The Literary Heads competition:

On Friday some of the teaching staff helped us out by being the guinea pigs and wearing the names of various literary characters. They took it all in good spirit and the students loved the incongruity between the staff members and their character label.

The Literary Heads competition: On Friday some of the teaching staff helped us out by being the guinea pigs and wearing the names of various literary characters. They took it all in good spirit and the students loved the incongruity between the staff members and their character label.
avatars myspace with Gickr
Make your own animation

Our students really got into the spirit and a few had favourites, who they tried to help out . It was a lot of fun and the laughs were great to hear. All the students were sorry when the bell rang for period 4.

During lunch times we showed some short television programs. Loosely based around the idea of using media to bridge the gap between our students and literature the viewings included some of the 1960′s Batman episodes (we have quite a few Batman graphic novels and books of the later Batman films). We also had the  first episode of Black Books, the dictionary burning episode of Black Adder, and future screenings will include the original as well as more current Dr Who episodes, some other cartoons and some adaptations of children’s books. Requests have included Round the Twist and Lockie Leonard. Of curse the seniors have asked to see more of Black Adder and the Batman series. We plan to show more book trailers, author sites, and slides of new book covers as well as student work.

As always the boys will have an afternoon tea and be presented with certificates, by the principal, for doing well. They all will be able to choose books as prizes and we will make up book plates to celebrate their achievement. Many more than just the “winners” (those who joined in) will also attend and all will be able to ask their parents to come as well as it is held after school.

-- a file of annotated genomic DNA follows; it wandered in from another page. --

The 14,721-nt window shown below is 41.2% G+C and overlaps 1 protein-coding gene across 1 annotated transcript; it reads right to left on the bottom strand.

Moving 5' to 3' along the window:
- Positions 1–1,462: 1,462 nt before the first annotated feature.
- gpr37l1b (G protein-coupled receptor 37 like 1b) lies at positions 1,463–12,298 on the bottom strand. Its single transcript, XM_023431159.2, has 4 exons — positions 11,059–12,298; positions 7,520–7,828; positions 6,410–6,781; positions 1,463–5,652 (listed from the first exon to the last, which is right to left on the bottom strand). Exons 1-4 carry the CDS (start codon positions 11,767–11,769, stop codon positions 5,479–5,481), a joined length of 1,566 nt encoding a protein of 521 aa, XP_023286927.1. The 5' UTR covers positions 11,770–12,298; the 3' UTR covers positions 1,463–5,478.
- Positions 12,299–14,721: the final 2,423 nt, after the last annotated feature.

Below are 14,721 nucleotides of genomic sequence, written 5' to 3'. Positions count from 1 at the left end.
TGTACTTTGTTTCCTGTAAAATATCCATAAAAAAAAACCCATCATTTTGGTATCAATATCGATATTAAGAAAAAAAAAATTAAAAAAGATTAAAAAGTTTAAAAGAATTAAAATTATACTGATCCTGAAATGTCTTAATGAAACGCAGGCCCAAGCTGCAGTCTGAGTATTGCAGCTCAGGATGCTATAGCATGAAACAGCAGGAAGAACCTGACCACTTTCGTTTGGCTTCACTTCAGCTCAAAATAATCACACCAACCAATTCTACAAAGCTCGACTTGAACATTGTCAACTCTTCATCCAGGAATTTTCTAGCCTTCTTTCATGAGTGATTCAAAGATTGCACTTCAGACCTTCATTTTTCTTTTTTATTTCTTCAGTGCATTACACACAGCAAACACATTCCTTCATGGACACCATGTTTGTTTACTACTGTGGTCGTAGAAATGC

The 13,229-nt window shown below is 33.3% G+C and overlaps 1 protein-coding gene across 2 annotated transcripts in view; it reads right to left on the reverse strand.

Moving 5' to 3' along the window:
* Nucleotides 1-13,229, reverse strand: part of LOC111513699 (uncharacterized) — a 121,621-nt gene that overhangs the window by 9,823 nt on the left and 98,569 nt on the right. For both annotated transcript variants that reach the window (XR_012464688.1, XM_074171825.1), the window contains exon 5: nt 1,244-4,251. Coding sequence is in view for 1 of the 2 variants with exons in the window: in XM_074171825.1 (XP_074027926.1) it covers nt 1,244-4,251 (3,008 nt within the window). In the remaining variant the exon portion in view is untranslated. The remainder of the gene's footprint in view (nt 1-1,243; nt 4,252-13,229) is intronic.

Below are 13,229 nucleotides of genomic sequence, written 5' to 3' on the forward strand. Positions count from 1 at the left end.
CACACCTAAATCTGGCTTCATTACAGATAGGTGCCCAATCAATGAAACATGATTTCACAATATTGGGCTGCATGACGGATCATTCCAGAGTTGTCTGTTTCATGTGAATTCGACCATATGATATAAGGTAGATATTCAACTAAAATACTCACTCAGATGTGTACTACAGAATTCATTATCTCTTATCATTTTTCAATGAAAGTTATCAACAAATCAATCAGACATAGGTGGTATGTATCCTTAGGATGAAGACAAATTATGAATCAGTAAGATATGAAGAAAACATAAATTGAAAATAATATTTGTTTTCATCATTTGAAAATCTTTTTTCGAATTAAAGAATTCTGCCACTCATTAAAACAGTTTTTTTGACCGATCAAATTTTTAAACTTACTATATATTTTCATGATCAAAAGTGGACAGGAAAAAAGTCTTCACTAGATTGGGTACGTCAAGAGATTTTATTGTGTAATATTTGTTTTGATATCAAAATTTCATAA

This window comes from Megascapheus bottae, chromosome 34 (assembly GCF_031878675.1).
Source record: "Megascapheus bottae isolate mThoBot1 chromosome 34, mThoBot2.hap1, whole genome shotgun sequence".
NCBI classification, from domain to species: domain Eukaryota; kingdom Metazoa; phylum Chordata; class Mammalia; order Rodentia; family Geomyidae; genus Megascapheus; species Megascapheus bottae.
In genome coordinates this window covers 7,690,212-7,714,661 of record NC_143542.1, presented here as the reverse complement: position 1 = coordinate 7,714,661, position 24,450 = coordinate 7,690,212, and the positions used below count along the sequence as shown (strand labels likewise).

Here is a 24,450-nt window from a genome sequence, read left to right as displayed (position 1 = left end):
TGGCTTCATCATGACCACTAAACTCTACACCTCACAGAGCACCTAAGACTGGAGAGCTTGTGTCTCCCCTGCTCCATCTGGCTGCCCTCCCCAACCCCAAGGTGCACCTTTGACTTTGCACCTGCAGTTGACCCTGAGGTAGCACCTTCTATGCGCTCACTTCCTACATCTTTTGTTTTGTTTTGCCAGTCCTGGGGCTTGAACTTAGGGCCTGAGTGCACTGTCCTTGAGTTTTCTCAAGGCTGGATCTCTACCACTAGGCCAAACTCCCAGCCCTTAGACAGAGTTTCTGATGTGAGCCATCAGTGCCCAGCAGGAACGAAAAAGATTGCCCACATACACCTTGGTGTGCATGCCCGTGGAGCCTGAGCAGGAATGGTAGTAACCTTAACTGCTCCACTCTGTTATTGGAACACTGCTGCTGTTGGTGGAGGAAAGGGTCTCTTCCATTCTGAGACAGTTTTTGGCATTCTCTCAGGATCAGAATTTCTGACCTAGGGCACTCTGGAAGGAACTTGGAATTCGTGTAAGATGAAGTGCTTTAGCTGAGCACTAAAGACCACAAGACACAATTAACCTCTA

What a fabulous week for the students. Well done to all of the staff who worked so hard to make it the success it obviously was.

OLMC on Twitter

Our Lady of Mercy College Heidelberg has a library Twitter account.

We also set up a twitter account which was linked to the facebook page.  This was an attempt to tackle the facebook conundrum directly and to see if, as educators we can communicate through our students’ choice of social media.  After a year of working to inform teachers of the potential of Web 2.0 in learning and assessment, I also wanted to look at my own area and how we could utilise these tools.
Teacher librarian Michael Jongen explains how the need to tweet came about.
At OLMC Library we have been using Twitter to try to engage and communicate with students.  We use it to promote events like Book Week, Readers Cup and new books as well as good web links. Previously it was linked to the OLMC Library Facebook page which meant that I could place links, news etc onto Face Book and it would also be uploaded to Twitter.  Now that we have a closed group Facebook page this can no longer be done and I have to post separately to Twitter.
I feel that the initial enthusiasm shown by students to Twitter has evaporated and that they are back to Facebook which seems to meet their needs.  While I feel it is a great tool for educators I feel it is not so important with the young who seem to be enamoured with Facebook.  I will still use
Twitter to promote but will focus on Facebook.
Interestingly Head of Library Tricia Sweeney and I are using the school’s intranet portal to promote much more.  Filters enable us to target Year levels so we can target our message much more effectively.

It is really worthwhile to give some new communication methods a trial, so well done to the OLMC library team!

Google Lit Trips @ Mooroopna SC

Teacher librarian Rachel Fidock has kindly shared information on how she has been developing Google Lit Trips with her colleagues and students at Mooroopna Secondary College.
Mooroopna 4
Google Earth and Google Lit Trips: